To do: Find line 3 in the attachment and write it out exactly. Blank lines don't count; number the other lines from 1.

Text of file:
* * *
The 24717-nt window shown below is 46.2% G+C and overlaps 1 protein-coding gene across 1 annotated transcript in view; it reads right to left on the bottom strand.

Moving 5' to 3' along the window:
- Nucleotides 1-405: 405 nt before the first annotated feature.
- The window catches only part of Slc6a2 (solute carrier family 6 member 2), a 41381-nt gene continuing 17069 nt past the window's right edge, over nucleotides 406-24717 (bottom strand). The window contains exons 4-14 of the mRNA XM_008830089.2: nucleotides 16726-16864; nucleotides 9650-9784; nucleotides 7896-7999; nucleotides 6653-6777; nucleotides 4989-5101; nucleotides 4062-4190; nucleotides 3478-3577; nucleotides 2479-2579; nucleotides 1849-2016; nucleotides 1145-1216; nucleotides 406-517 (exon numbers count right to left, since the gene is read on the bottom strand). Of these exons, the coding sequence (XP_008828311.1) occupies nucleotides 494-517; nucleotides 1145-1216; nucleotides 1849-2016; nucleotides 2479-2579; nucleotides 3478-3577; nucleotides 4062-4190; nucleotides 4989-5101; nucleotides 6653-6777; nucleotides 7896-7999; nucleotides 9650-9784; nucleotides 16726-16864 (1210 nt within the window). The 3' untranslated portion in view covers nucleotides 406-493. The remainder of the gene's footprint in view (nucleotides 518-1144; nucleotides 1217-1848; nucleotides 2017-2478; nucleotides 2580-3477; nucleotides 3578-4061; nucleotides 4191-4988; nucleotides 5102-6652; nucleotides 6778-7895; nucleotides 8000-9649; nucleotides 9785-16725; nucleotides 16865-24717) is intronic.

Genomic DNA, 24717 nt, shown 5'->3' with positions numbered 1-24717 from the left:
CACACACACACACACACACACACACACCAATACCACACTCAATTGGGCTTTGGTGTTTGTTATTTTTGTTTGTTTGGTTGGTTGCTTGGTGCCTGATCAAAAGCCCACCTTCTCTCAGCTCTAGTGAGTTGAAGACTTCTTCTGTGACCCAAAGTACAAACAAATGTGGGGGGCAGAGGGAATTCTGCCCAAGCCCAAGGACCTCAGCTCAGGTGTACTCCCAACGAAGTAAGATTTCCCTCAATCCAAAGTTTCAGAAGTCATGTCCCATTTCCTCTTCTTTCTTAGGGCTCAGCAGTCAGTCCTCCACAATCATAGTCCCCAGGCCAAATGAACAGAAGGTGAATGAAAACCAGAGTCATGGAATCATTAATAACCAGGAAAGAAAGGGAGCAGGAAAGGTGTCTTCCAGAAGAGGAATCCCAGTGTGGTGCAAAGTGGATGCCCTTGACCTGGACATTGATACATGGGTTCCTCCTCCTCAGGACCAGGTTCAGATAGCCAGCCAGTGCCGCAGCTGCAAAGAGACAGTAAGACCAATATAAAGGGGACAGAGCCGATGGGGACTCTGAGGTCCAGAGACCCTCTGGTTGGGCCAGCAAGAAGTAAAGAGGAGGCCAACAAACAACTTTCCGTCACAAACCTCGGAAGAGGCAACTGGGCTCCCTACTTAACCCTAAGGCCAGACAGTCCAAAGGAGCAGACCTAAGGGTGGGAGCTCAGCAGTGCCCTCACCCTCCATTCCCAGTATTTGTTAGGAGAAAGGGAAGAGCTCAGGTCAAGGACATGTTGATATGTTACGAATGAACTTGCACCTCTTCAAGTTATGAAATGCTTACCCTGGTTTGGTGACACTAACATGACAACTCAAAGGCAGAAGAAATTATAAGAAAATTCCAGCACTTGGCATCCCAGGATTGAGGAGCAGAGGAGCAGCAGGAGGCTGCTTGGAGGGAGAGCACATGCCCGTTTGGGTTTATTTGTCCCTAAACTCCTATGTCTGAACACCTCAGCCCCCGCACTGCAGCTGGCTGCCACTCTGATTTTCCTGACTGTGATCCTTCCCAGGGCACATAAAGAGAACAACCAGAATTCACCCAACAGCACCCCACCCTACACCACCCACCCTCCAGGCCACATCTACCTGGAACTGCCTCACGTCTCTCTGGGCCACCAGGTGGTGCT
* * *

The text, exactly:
- Nucleotides 1-405: 405 nt before the first annotated feature.